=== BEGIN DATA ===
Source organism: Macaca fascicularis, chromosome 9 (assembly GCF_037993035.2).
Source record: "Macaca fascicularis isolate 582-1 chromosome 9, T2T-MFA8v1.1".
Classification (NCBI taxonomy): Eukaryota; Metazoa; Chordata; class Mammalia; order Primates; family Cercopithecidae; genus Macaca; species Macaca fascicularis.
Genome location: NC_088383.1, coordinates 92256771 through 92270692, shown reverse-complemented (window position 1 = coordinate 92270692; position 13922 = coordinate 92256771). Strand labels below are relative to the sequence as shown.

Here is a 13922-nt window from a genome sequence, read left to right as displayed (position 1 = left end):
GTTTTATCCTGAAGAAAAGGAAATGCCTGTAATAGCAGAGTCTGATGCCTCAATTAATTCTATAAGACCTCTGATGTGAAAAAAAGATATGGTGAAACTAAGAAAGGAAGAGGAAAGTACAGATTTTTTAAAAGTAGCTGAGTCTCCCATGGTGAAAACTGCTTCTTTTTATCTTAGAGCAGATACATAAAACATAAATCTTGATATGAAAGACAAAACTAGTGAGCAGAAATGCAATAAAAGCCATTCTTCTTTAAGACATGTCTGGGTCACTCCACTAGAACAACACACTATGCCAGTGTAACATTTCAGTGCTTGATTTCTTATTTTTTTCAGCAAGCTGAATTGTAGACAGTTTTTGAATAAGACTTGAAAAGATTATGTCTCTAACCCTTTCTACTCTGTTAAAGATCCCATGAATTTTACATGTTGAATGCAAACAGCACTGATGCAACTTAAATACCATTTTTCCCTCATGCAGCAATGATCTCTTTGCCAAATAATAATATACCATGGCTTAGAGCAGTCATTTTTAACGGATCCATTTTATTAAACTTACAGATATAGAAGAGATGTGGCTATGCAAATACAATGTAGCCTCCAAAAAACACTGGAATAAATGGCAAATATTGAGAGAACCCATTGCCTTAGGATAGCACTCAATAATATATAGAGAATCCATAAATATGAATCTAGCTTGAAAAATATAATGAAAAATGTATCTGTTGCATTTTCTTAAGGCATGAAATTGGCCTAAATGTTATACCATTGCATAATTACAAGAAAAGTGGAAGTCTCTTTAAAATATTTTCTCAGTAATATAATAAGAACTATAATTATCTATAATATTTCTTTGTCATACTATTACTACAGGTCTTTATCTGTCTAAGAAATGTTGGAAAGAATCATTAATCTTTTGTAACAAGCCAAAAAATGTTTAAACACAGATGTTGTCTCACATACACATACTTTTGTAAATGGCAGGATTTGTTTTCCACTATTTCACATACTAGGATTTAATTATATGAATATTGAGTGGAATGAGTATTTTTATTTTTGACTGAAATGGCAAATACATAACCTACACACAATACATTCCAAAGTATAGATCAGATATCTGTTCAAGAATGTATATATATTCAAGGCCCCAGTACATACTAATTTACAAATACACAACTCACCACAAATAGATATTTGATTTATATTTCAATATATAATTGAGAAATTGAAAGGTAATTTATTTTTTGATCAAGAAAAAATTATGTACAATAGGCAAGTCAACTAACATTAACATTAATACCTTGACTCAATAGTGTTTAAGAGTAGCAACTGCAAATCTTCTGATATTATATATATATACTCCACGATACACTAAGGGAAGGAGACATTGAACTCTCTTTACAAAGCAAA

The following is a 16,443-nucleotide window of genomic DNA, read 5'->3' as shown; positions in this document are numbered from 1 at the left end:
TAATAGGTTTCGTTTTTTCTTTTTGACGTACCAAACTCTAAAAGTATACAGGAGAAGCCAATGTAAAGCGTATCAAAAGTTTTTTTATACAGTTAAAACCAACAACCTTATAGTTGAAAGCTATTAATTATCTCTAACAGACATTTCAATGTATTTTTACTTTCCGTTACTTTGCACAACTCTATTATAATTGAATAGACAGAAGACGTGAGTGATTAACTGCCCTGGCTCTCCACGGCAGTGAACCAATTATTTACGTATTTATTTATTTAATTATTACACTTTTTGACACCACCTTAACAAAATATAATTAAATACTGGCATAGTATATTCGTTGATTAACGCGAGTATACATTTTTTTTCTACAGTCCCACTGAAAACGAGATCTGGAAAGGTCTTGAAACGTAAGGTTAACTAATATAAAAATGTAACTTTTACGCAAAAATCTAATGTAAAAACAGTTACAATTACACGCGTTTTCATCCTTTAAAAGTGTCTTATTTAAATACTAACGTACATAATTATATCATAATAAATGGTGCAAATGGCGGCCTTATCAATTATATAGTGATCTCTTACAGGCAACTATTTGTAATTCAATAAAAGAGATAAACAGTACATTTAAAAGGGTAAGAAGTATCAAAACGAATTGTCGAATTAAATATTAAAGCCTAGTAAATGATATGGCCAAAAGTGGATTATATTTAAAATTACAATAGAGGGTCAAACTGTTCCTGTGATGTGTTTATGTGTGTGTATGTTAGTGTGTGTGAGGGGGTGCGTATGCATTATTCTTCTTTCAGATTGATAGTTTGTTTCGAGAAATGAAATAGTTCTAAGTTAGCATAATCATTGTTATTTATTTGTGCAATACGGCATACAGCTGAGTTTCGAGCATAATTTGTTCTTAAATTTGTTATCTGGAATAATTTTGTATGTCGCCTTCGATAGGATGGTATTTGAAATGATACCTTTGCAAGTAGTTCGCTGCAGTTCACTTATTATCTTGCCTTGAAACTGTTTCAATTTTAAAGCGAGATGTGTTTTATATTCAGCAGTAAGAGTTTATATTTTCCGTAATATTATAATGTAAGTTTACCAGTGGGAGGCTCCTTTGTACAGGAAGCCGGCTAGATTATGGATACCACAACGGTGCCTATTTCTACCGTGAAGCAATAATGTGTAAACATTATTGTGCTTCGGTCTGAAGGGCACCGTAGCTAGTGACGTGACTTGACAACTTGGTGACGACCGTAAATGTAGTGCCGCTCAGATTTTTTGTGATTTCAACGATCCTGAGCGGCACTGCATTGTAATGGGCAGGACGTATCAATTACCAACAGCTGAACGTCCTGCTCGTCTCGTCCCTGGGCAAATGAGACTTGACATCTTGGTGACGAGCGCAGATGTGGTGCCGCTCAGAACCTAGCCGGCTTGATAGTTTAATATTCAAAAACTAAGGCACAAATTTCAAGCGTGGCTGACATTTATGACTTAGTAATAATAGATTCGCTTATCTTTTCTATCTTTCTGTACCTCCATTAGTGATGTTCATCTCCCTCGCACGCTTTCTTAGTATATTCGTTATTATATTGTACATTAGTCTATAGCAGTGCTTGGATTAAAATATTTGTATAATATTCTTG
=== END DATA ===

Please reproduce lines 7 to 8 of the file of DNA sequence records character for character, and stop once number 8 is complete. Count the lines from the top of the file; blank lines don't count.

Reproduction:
The following is a 16,443-nucleotide window of genomic DNA, read 5'->3' as shown; positions in this document are numbered from 1 at the left end:
TAATAGGTTTCGTTTTTTCTTTTTGACGTACCAAACTCTAAAAGTATACAGGAGAAGCCAATGTAAAGCGTATCAAAAGTTTTTTTATACAGTTAAAACCAACAACCTTATAGTTGAAAGCTATTAATTATCTCTAACAGACATTTCAATGTATTTTTACTTTCCGTTACTTTGCACAACTCTATTATAATTGAATAGACAGAAGACGTGAGTGATTAACTGCCCTGGCTCTCCACGGCAGTGAACCAATTATTTACGTATTTATTTATTTAATTATTACACTTTTTGACACCACCTTAACAAAATATAATTAAATACTGGCATAGTATATTCGTTGATTAACGCGAGTATACATTTTTTTTCTACAGTCCCACTGAAAACGAGATCTGGAAAGGTCTTGAAACGTAAGGTTAACTAATATAAAAATGTAACTTTTACGCAAAAATCTAATGTAAAAACAGTTACAATTACACGCGTTTTCATCCTTTAAAAGTGTCTTATTTAAATACTAACGTACATAATTATATCATAATAAATGGTGCAAATGGCGGCCTTATCAATTATATAGTGATCTCTTACAGGCAACTATTTGTAATTCAATAAAAGAGATAAACAGTACATTTAAAAGGGTAAGAAGTATCAAAACGAATTGTCGAATTAAATATTAAAGCCTAGTAAATGATATGGCCAAAAGTGGATTATATTTAAAATTACAATAGAGGGTCAAACTGTTCCTGTGATGTGTTTATGTGTGTGTATGTTAGTGTGTGTGAGGGGGTGCGTATGCATTATTCTTCTTTCAGATTGATAGTTTGTTTCGAGAAATGAAATAGTTCTAAGTTAGCATAATCATTGTTATTTATTTGTGCAATACGGCATACAGCTGAGTTTCGAGCATAATTTGTTCTTAAATTTGTTATCTGGAATAATTTTGTATGTCGCCTTCGATAGGATGGTATTTGAAATGATACCTTTGCAAGTAGTTCGCTGCAGTTCACTTATTATCTTGCCTTGAAACTGTTTCAATTTTAAAGCGAGATGTGTTTTATATTCAGCAGTAAGAGTTTATATTTTCCGTAATATTATAATGTAAGTTTACCAGTGGGAGGCTCCTTTGTACAGGAAGCCGGCTAGATTATGGATACCACAACGGTGCCTATTTCTACCGTGAAGCAATAATGTGTAAACATTATTGTGCTTCGGTCTGAAGGGCACCGTAGCTAGTGACGTGACTTGACAACTTGGTGACGACCGTAAATGTAGTGCCGCTCAGATTTTTTGTGATTTCAACGATCCTGAGCGGCACTGCATTGTAATGGGCAGGACGTATCAATTACCAACAGCTGAACGTCCTGCTCGTCTCGTCCCTGGGCAAATGAGACTTGACATCTTGGTGACGAGCGCAGATGTGGTGCCGCTCAGAACCTAGCCGGCTTGATAGTTTAATATTCAAAAACTAAGGCACAAATTTCAAGCGTGGCTGACATTTATGACTTAGTAATAATAGATTCGCTTATCTTTTCTATCTTTCTGTACCTCCATTAGTGATGTTCATCTCCCTCGCACGCTTTCTTAGTATATTCGTTATTATATTGTACATTAGTCTATAGCAGTGCTTGGATTAAAATATTTGTATAATATTCTTG